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The Bank of England has challenged the Scottish government’s characterisation of official contacts between them, in an embarrassing setback for nationalist ministers before next month’s independence referendum.

Edinburgh has been keen to play up Scottish government meetings with central bank staff. John Swinney, Scotland’s finance secretary, said on Wednesday officials had “technical discussions . . . regarding our proposal for a currency union”.

However, the central bank on Thursday directly contested Mr Swinney’s remarks, saying: “To be clear . . . the Bank of England has not entered into discussions with representatives of the Scottish government about proposals for future monetary arrangements in Scotland.”

The unusual intervention by the bank, which has limited itself to answering technical questions from Scottish officials, reflects its anxiety not to be seen to be taking sides in the referendum debate.

It follows a similar incident in 2012 when the BoE challenged Mr Swinney’s description of meetings as a “very helpful dialogue”.

Opponents of independence have tried to portray the central bank as hostile to the Edinburgh’s plans for a formal post-independence currency union with the remaining UK.

Yes campaigners, by contrast have, seized on comments by Mark Carney, the central bank governor, on currency unions as a signal that the Scottish plan is workable.

Mr Carney stressed, at a press conference on Wednesday, that it would be up to elected politicians to decide the central bank’s remit, saying: “We don’t get a vote in this and we don’t want a vote in this”.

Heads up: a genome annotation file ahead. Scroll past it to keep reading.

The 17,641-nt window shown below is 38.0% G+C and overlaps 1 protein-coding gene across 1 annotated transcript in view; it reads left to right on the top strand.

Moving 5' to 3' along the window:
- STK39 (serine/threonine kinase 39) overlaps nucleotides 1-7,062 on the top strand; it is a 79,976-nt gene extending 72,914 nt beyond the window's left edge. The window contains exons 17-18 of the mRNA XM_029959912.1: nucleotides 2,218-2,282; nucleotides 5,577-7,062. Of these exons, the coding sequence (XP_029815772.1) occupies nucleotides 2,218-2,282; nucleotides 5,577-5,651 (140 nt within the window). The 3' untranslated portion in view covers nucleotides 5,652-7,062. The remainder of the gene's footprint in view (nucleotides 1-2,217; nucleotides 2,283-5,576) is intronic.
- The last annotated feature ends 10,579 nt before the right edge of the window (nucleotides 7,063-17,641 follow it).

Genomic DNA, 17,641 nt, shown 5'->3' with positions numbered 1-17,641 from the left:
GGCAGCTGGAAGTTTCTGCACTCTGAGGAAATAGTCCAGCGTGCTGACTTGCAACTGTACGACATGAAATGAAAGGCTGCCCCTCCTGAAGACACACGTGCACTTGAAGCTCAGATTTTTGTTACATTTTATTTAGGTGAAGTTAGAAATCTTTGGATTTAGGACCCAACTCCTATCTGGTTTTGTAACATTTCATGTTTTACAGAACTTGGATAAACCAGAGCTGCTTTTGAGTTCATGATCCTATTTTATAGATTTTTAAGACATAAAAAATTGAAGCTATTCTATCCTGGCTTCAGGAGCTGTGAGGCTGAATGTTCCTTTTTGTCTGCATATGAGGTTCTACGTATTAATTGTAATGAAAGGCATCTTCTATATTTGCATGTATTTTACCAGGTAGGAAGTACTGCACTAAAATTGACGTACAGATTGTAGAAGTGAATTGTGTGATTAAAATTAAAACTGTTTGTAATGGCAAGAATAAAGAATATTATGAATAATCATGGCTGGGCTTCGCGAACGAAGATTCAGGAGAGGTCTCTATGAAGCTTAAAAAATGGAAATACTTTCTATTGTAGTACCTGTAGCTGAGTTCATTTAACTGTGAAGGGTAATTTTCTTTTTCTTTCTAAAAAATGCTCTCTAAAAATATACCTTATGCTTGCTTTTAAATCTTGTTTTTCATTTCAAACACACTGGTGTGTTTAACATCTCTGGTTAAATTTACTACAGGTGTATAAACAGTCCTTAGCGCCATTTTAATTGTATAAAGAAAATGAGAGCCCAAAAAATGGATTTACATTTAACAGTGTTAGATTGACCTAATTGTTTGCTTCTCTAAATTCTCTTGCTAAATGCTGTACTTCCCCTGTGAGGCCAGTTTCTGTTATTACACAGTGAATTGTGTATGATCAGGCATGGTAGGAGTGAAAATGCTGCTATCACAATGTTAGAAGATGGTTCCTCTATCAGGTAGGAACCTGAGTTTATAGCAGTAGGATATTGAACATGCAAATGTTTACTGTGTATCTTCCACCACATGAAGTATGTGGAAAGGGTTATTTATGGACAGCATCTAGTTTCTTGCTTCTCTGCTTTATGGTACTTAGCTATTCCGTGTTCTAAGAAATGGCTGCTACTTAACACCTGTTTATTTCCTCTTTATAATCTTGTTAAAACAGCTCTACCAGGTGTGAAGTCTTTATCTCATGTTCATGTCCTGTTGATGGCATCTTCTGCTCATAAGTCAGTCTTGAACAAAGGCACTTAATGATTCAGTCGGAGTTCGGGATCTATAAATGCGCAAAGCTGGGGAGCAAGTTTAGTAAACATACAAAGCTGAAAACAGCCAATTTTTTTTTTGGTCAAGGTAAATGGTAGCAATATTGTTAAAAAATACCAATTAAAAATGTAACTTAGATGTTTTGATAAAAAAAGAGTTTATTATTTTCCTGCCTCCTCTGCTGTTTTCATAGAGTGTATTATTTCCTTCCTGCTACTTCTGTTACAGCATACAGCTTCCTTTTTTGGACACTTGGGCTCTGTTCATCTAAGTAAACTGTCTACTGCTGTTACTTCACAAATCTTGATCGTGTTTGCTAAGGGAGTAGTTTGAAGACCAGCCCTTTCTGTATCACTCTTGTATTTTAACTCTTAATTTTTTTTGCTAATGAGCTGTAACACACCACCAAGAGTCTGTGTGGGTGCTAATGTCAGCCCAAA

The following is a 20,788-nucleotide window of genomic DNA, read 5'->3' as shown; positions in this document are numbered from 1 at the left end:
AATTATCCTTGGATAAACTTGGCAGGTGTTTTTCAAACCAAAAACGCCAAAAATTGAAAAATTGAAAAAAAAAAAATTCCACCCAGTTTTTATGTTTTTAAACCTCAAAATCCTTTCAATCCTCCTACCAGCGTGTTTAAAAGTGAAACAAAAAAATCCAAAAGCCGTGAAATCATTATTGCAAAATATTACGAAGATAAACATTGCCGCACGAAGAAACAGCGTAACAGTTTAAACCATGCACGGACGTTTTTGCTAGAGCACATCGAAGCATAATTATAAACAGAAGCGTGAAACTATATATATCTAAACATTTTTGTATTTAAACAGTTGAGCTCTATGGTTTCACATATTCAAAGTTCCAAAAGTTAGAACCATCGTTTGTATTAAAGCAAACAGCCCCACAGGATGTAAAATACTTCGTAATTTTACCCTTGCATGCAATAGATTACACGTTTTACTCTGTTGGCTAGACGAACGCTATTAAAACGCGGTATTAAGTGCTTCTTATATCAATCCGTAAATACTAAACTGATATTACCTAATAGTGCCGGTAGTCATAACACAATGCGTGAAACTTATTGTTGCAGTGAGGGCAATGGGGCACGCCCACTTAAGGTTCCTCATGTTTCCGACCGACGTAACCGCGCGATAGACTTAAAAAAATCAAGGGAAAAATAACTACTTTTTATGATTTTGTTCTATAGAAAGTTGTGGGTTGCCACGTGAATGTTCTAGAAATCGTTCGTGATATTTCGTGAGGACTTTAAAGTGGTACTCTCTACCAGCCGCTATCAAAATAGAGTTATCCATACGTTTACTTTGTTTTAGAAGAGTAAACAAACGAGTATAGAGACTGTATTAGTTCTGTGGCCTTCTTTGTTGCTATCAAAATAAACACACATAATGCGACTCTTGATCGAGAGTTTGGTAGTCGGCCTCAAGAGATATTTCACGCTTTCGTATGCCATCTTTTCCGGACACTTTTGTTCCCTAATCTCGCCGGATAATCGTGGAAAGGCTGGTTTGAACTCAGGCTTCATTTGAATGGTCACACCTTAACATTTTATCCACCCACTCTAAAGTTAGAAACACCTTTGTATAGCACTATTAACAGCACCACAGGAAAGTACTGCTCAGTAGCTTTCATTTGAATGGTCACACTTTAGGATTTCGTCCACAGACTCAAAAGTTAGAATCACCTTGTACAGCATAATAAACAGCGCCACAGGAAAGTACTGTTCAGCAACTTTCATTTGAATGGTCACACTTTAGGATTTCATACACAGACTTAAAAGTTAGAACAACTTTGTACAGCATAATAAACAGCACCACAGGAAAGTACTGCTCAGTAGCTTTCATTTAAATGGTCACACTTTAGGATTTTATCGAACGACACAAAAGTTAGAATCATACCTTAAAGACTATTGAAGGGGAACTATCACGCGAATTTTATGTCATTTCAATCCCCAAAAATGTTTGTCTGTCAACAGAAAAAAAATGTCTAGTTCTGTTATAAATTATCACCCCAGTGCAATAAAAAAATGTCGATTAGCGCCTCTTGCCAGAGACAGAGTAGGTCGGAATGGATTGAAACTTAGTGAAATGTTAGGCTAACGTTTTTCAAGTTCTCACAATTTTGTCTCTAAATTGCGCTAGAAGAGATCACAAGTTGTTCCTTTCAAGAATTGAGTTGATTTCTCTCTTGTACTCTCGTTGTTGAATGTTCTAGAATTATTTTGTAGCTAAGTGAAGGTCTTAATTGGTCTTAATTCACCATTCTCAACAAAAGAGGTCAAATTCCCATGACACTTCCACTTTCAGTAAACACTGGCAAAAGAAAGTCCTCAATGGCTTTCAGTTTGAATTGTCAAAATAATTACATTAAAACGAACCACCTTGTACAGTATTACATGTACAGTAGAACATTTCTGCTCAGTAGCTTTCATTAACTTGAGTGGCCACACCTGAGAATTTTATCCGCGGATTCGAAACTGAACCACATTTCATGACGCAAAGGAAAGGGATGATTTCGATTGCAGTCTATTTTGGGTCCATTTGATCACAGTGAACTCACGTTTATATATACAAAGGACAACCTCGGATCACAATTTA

No campaign strategists see the Scottish government’s currency plans as a key weakness.

In the Scottish parliament on Thursday, opposition party leaders repeatedly accused Mr Salmond of creating uncertainty by refusing to identify a post-independence Plan B to its favoured policy of retaining a formal currency union with the remaining UK.

At a media briefing for the cross-party pro-union Better Together campaign, Ronald MacDonald, Glasgow university’s Adam Smith professor of political economy, said Mr Salmond’s Plan A would prove disastrous.

If an independent Scotland remained in a full currency union with the UK, its non-oil economy would quickly suffer steep declines in competitiveness, Professor MacDonald said.

“I don’t think [a currency union] would last long,” he said.

The Scottish government said: “We have always made clear that these are technical discussions and not negotiations and that we respect the neutrality and independence of the bank, which had made clear it will implement whatever is agreed.”

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